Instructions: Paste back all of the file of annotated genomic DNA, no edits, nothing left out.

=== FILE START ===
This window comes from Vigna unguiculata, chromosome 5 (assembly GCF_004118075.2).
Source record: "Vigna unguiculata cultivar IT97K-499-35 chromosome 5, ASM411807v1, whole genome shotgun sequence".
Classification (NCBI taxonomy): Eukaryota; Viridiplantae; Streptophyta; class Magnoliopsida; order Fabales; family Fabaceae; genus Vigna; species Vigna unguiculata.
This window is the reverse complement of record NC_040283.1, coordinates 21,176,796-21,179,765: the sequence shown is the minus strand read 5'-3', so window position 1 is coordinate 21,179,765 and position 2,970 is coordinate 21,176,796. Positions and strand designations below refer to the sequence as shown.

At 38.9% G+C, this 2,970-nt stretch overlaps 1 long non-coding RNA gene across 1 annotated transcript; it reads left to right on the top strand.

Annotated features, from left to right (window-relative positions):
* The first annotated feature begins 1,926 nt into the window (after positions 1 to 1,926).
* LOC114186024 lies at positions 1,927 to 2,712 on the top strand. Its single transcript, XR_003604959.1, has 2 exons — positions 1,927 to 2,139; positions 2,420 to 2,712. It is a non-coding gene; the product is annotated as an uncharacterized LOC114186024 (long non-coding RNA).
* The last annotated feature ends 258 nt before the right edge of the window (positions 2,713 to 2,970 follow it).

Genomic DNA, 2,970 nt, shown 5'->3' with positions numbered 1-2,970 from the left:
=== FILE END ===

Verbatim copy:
This window comes from Vigna unguiculata, chromosome 5 (assembly GCF_004118075.2).
Source record: "Vigna unguiculata cultivar IT97K-499-35 chromosome 5, ASM411807v1, whole genome shotgun sequence".
Classification (NCBI taxonomy): Eukaryota; Viridiplantae; Streptophyta; class Magnoliopsida; order Fabales; family Fabaceae; genus Vigna; species Vigna unguiculata.
This window is the reverse complement of record NC_040283.1, coordinates 21,176,796-21,179,765: the sequence shown is the minus strand read 5'-3', so window position 1 is coordinate 21,179,765 and position 2,970 is coordinate 21,176,796. Positions and strand designations below refer to the sequence as shown.

At 38.9% G+C, this 2,970-nt stretch overlaps 1 long non-coding RNA gene across 1 annotated transcript; it reads left to right on the top strand.

Annotated features, from left to right (window-relative positions):
* The first annotated feature begins 1,926 nt into the window (after positions 1 to 1,926).
* LOC114186024 lies at positions 1,927 to 2,712 on the top strand. Its single transcript, XR_003604959.1, has 2 exons — positions 1,927 to 2,139; positions 2,420 to 2,712. It is a non-coding gene; the product is annotated as an uncharacterized LOC114186024 (long non-coding RNA).
* The last annotated feature ends 258 nt before the right edge of the window (positions 2,713 to 2,970 follow it).

Genomic DNA, 2,970 nt, shown 5'->3' with positions numbered 1-2,970 from the left: